- News Home
17 April 2014 12:48 pm ,
Vol. 344 ,
Officials last week revealed that the U.S. contribution to ITER could cost $3.9 billion by 2034—roughly four times the...
An experimental hepatitis B drug that looked safe in animal trials tragically killed five of 15 patients in 1993. Now,...
Using the two high-quality genomes that exist for Neandertals and Denisovans, researchers find clues to gene activity...
A new report from the Intergovernmental Panel on Climate Change (IPCC) concludes that humanity has done little to slow...
Astronomers have discovered an Earth-sized planet in the habitable zone of a red dwarf—a star cooler than the sun—500...
Three years ago, Jennifer Francis of Rutgers University proposed that a warming Arctic was altering the behavior of the...
- 17 April 2014 12:48 pm , Vol. 344 , #6181
- About Us
Summertime Listing for Polar Bear?
2 April 2008 (All day)
WASHINGTON, D.C.--The U.S. Department of the Interior (DOI) expects to announce by early summer whether the polar bear is in danger of extinction. That's the word from Senator John Warner (R-VA), a member of a Senate panel that explored the topic today at a hearing boycotted by the Cabinet secretary responsible for making the decision.
DOI's Fish and Wildlife Service first proposed to put the polar bear on its endangered species list in December 2006, after it was sued by the Center for Biological Diversity (CBD), an advocacy group. A federal judge ordered the department to decide by 9 January of this year whether to list the species. After that date came and went, Senator Barbara Boxer (D-CA), who chairs the Senate Committee on Environment and Public Works, held a hearing on 30 January to put pressure on Interior Secretary Dirk Kempthorne to make a decision. She and others expressed concern that Kempthorne was delaying the listing of the polar bear until after the department sold leases for oil and gas exploration in the Chukchi Sea, where an Alaskan population of polar bears lives on the ice. The leases were sold for $2.7 billion on 6 February.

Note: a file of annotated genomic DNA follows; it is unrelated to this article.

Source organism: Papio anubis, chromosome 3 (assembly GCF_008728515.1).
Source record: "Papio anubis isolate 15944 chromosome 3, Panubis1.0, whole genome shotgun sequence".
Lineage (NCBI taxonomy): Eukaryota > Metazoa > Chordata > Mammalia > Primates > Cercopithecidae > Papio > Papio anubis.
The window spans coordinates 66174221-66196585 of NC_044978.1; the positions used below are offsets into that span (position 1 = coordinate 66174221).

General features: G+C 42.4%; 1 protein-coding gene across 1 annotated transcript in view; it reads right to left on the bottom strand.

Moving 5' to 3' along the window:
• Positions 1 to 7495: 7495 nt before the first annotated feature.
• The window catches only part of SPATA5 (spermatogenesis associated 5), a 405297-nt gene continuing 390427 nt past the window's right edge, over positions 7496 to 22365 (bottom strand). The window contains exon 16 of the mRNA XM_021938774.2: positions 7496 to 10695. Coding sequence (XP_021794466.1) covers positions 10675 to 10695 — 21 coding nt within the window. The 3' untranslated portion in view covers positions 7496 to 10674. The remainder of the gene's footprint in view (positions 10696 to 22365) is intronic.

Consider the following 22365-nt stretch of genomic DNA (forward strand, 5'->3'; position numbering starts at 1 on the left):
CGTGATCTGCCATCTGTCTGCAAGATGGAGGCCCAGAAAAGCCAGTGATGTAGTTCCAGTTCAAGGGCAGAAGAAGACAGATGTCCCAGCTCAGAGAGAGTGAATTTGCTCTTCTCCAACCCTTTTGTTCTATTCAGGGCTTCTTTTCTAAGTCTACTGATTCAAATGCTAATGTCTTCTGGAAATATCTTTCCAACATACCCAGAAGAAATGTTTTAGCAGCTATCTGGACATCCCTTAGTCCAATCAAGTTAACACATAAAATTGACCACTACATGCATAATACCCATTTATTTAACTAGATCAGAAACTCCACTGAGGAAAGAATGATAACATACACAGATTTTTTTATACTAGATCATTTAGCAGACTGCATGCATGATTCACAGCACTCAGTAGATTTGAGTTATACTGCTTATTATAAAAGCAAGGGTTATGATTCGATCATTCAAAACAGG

With no word on when the decision would be made, Boxer scheduled another hearing and invited Kempthorne, who cited ongoing lawsuits as a reason not to appear before the committee. (On 10 March, CBD and other environmental groups asked a federal court to force the department to announce a decision.) Boxer chose to proceed without her star witness.
Much of the proceedings were a rerun of the January hearing, featuring concerns about the listing, the oil and gas leases, and their implications for polar bears. The biggest news came when Warner, calling the species "America's panda bear," shared his insights into Kempthorne's plans. "I personally had two lengthy conversations with him on this subject this week," Warner told Boxer. "I was left with the impression he anticipates a decision before early summer." That was news to Boxer, who said after the hearing that Kempthorne had not indicated a timeline to her. (A DOI spokesperson later declined to comment on Warner's statement.)
The timing may be determined by a federal court. In her testimony, Kassie Siegel of CBD said that the nonprofit advocacy group has asked a federal judge in San Francisco, California, to hold a hearing on 8 May and order a final decision by 15 May. That roughly squares with Kempthorne's apparent plans.